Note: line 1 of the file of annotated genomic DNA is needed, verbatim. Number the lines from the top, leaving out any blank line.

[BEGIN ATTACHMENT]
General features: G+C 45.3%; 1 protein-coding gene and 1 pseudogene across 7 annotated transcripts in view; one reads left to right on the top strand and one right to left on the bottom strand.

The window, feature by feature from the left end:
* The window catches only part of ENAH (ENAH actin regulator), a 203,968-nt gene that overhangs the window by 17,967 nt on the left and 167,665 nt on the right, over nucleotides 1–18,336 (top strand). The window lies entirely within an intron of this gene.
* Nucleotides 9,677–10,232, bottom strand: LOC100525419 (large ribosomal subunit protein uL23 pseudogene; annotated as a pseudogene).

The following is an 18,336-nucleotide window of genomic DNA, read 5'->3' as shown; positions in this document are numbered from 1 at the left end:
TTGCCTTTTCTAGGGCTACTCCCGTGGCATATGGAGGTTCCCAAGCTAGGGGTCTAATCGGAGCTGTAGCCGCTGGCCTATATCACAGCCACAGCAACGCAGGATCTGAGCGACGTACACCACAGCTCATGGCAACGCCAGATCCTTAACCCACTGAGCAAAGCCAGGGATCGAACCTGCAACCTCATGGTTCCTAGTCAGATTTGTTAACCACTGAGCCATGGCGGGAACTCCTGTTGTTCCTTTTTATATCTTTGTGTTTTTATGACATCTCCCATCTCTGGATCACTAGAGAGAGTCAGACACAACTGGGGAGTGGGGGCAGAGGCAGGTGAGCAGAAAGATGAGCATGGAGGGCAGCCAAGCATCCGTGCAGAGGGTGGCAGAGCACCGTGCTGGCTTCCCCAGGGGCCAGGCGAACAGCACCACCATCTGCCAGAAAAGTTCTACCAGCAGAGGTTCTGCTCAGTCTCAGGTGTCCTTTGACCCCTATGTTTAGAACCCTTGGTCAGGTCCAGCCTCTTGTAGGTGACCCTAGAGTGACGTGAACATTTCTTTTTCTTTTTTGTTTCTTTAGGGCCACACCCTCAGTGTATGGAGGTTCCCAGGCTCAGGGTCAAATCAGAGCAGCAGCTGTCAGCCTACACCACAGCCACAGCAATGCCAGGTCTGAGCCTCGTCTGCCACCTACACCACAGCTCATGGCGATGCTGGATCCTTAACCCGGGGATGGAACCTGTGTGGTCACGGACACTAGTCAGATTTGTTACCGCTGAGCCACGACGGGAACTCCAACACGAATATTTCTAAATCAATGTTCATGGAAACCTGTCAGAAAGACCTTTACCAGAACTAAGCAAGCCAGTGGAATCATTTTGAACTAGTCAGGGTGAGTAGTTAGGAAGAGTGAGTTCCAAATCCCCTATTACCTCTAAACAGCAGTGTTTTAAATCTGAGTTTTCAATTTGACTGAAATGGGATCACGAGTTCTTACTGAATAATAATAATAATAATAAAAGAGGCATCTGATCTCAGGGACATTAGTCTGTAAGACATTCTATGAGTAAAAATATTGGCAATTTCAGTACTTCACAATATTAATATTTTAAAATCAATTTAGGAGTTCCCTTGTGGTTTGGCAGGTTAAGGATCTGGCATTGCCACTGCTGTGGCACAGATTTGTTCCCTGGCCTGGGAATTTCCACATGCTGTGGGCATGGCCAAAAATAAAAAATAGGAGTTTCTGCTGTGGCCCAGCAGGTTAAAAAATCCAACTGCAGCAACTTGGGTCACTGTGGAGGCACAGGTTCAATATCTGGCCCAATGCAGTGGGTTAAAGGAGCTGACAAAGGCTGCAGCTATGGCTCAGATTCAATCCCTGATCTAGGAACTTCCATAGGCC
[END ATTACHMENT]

General features: G+C 45.3%; 1 protein-coding gene and 1 pseudogene across 7 annotated transcripts in view; one reads left to right on the top strand and one right to left on the bottom strand.